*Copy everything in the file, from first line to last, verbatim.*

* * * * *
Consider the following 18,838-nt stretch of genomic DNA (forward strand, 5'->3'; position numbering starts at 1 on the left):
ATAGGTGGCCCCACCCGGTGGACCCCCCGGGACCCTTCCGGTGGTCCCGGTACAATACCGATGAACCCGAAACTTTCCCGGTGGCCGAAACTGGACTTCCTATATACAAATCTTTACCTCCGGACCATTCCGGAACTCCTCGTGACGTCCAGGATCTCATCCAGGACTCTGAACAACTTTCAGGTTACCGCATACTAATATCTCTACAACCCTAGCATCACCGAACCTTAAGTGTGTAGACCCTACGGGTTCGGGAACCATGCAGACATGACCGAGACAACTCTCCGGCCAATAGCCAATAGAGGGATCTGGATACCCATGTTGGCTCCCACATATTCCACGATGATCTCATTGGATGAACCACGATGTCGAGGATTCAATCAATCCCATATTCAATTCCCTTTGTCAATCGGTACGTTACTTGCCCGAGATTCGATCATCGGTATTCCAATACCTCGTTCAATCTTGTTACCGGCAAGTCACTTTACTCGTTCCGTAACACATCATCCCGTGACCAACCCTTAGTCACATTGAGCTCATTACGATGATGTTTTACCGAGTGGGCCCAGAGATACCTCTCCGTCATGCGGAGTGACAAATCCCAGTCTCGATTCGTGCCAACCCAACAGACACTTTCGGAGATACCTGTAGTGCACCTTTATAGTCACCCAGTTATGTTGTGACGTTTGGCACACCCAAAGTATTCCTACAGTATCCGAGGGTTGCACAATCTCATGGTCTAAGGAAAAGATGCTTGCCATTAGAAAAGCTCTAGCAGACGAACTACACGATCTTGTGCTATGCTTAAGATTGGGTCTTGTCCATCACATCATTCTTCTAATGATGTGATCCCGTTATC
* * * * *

Consider the following 18,838-nt stretch of genomic DNA (forward strand, 5'->3'; position numbering starts at 1 on the left):
ATAGGTGGCCCCACCCGGTGGACCCCCCGGGACCCTTCCGGTGGTCCCGGTACAATACCGATGAACCCGAAACTTTCCCGGTGGCCGAAACTGGACTTCCTATATACAAATCTTTACCTCCGGACCATTCCGGAACTCCTCGTGACGTCCAGGATCTCATCCAGGACTCTGAACAACTTTCAGGTTACCGCATACTAATATCTCTACAACCCTAGCATCACCGAACCTTAAGTGTGTAGACCCTACGGGTTCGGGAACCATGCAGACATGACCGAGACAACTCTCCGGCCAATAGCCAATAGAGGGATCTGGATACCCATGTTGGCTCCCACATATTCCACGATGATCTCATTGGATGAACCACGATGTCGAGGATTCAATCAATCCCATATTCAATTCCCTTTGTCAATCGGTACGTTACTTGCCCGAGATTCGATCATCGGTATTCCAATACCTCGTTCAATCTTGTTACCGGCAAGTCACTTTACTCGTTCCGTAACACATCATCCCGTGACCAACCCTTAGTCACATTGAGCTCATTACGATGATGTTTTACCGAGTGGGCCCAGAGATACCTCTCCGTCATGCGGAGTGACAAATCCCAGTCTCGATTCGTGCCAACCCAACAGACACTTTCGGAGATACCTGTAGTGCACCTTTATAGTCACCCAGTTATGTTGTGACGTTTGGCACACCCAAAGTATTCCTACAGTATCCGAGGGTTGCACAATCTCATGGTCTAAGGAAAAGATGCTTGCCATTAGAAAAGCTCTAGCAGACGAACTACACGATCTTGTGCTATGCTTAAGATTGGGTCTTGTCCATCACATCATTCTTCTAATGATGTGATCCCGTTATC